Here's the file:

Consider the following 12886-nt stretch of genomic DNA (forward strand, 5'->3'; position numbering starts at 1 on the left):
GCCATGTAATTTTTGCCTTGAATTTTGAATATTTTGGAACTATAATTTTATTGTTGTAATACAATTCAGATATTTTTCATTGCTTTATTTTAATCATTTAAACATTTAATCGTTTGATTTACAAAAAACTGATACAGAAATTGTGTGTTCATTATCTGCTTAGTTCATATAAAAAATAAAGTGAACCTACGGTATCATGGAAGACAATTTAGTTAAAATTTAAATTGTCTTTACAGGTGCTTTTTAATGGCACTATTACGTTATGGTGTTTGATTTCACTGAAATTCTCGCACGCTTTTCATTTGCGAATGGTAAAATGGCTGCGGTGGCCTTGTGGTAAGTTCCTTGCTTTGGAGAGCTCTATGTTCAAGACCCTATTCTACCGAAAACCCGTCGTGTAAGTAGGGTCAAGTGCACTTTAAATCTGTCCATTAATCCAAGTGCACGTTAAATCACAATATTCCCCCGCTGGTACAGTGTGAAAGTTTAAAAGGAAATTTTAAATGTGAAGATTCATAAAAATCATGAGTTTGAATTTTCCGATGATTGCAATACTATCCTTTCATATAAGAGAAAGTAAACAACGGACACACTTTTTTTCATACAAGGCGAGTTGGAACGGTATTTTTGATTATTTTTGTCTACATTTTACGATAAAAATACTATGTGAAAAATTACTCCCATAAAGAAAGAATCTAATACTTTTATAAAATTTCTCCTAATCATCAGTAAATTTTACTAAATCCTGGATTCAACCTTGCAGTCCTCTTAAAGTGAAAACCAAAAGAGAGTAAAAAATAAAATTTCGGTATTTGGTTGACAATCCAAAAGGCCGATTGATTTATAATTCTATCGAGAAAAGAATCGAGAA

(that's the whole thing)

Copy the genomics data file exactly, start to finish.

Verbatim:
Consider the following 12886-nt stretch of genomic DNA (forward strand, 5'->3'; position numbering starts at 1 on the left):
GCCATGTAATTTTTGCCTTGAATTTTGAATATTTTGGAACTATAATTTTATTGTTGTAATACAATTCAGATATTTTTCATTGCTTTATTTTAATCATTTAAACATTTAATCGTTTGATTTACAAAAAACTGATACAGAAATTGTGTGTTCATTATCTGCTTAGTTCATATAAAAAATAAAGTGAACCTACGGTATCATGGAAGACAATTTAGTTAAAATTTAAATTGTCTTTACAGGTGCTTTTTAATGGCACTATTACGTTATGGTGTTTGATTTCACTGAAATTCTCGCACGCTTTTCATTTGCGAATGGTAAAATGGCTGCGGTGGCCTTGTGGTAAGTTCCTTGCTTTGGAGAGCTCTATGTTCAAGACCCTATTCTACCGAAAACCCGTCGTGTAAGTAGGGTCAAGTGCACTTTAAATCTGTCCATTAATCCAAGTGCACGTTAAATCACAATATTCCCCCGCTGGTACAGTGTGAAAGTTTAAAAGGAAATTTTAAATGTGAAGATTCATAAAAATCATGAGTTTGAATTTTCCGATGATTGCAATACTATCCTTTCATATAAGAGAAAGTAAACAACGGACACACTTTTTTTCATACAAGGCGAGTTGGAACGGTATTTTTGATTATTTTTGTCTACATTTTACGATAAAAATACTATGTGAAAAATTACTCCCATAAAGAAAGAATCTAATACTTTTATAAAATTTCTCCTAATCATCAGTAAATTTTACTAAATCCTGGATTCAACCTTGCAGTCCTCTTAAAGTGAAAACCAAAAGAGAGTAAAAAATAAAATTTCGGTATTTGGTTGACAATCCAAAAGGCCGATTGATTTATAATTCTATCGAGAAAAGAATCGAGAA